Clare Nuttall in Almaty -
Presidential elections set for July 19 in the breakaway Nagorno-Karabakh Republic have been slammed by Azerbaijan as a "provocation". As voters in the tiny unrecognised republic choose between sitting President Bako Sahakian and his challenger Vitaly Balsanian, who has taken a lead in the polls, the wider outcome of the election has been a further increase in tensions in the volatile South Caucasus region.
The day before Nagorno-Karabakh's 98,772 registered voters went to the polls, Azeri Foreign Ministry spokesman Elman Abdullayev issued a statement saying that the election "is completely contrary to the efforts of Azerbaijan and international organizations for peaceful resolution of the conflict."
Under international law, Nagorno-Karabakh remains part of Azerbaijan, although it has been de facto independent since the early 1990s, when forces backed by the Armenian army fought off an attempt to bring the enclave back under Baku's control. Although a ceasefire agreement ended the bloody war in May 1994, Armenia and Azerbaijan have never signed a peace settlement, and there is a continued threat that small-scale border skirmishes could escalate into a full-blown conflict once more.
The EU High Representative Catherine Ashton has also criticised the poll. "I would like to reiterate that the European Union does not recognise the constitutional and legal framework in which they will be held," she said in a July 18 statement. "These 'elections' should not prejudice the determination of the future status of Nagorno-Karabakh in the negotiated general framework of the peaceful settlement of the conflict.
Fears of a new outbreak of war have increased in the build-up to the vote. Nine soldiers were shot dead in a series of border clashes between Armenian and Azeri soldiers on June 4-5. Although there have been no further shootings since then, a higher than usual level of activity has been reported along the line dividing Nagorno-Karabakh from Azerbaijan proper. On July 11, Azerbaijan started a week of military exercises near Nagorno-Karabakh. Speaking to APA on July 17, a spokesperson for the Azerbaijani State Civil Aviation Administration reiterated a threat to shoot down any planes violating Azeri airspace by flying to the republic's newly reconstructed Stepanakert airport.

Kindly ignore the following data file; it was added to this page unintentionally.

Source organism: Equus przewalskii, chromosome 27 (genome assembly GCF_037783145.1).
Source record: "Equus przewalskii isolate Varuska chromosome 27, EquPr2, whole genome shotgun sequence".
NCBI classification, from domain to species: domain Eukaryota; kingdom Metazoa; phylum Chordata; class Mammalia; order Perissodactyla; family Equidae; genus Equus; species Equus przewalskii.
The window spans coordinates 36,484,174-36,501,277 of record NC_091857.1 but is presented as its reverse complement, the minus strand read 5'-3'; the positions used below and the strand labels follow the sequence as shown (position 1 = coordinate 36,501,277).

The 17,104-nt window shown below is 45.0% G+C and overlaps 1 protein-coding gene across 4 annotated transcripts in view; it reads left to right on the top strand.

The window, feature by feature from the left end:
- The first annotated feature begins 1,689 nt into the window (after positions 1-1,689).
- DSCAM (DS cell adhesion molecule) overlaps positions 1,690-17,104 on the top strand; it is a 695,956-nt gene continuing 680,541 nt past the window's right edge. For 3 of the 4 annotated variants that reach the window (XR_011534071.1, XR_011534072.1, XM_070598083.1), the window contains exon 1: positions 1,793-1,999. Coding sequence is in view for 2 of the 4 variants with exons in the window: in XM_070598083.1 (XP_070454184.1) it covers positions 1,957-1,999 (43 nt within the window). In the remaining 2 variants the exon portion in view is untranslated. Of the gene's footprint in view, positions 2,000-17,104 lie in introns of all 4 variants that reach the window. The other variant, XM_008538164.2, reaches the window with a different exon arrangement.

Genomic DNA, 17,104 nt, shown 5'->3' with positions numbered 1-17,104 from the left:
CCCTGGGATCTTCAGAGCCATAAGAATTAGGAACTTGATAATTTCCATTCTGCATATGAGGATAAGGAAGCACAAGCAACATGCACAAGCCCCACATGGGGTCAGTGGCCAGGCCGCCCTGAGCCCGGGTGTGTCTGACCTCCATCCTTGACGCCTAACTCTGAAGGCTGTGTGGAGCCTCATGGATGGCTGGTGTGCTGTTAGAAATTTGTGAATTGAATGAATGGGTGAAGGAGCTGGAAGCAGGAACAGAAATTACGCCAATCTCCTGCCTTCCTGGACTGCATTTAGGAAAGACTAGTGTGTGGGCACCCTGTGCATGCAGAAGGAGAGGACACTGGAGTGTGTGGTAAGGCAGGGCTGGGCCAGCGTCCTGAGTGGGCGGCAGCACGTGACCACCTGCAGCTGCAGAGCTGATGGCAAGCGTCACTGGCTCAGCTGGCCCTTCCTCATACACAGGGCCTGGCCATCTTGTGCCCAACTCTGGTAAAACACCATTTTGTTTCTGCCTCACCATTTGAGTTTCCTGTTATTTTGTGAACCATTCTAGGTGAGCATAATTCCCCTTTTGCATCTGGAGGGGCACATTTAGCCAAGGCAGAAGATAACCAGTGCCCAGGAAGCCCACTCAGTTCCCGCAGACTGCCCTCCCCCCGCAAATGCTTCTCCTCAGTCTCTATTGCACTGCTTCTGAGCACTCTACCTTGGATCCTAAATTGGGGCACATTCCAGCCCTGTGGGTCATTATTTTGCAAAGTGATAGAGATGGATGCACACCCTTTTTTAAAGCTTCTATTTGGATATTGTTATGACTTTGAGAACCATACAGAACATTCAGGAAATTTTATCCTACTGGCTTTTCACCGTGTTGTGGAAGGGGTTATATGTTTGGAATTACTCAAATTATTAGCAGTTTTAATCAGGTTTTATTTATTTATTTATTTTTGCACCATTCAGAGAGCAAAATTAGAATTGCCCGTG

That is a clear warning against any wider recognition of the July 19 election. Cautioning against engagement with the separatist republic, Abdullayev said that anyone visiting Nagorno-Karabakh to monitor the elections would be added to the Foreign Ministry's blacklist.
Meanwhile, gaining international recognition for Nagorno-Karabakh as an independent state is a key issue in Balasanian's campaign. The challenger, a commander in the war against Azerbaijan and Nagorno-Karabakh's former deputy defence minister, has also appealed to voters tired of the growing corruption under President Sahakian. Opinion polls in the run-up to July 19 indicate it will be a closer result than in previous presidential elections, with the Armenian press describing a "hot election campaign" in the separatist republic. The latest opinion poll, carried out by the karabakh-open.info website gives Balasanian more than 45% of the vote, with Sahakian on 33.2%.
The third candidate, Arkady Soghomonian, deputy rector of the Stepanakert branch of the State Agrarian University of Armenia, was on just 5%, while Valery Khachatrian, who was polling around 12%, withdrew his candidacy on July 10. Sahakian, who was elected in 2007, has presided over a period of rapid economic growth - the economy expanded by 9.1% in 2011. He says that if re-elected he will continue to develop the economy, with a special focus on the agricultural sector.
However, the incumbent's critics say he has failed to deliver in other areas, notably by allowing corruption to increase under his rule and failing to provide employment for demobilised soldiers. The issue has become so acute that a group of soldiers sent an appeal to Armenian President Serzh Sargsyan, asking him not to back Sahakian in the election, RFE/RL reports.
Despite the Azeri threats and international criticism of the election, within Nagorno-Karabakh the run up to the election has been calm, with the four candidates agreeing in advance to ensure a just and transparent vote. Balasanian's staff have, however, written to Nagorno-Karabakh's Central Electoral Commission claiming that Sahakian campaigners have intimidated voters and breached election rules.
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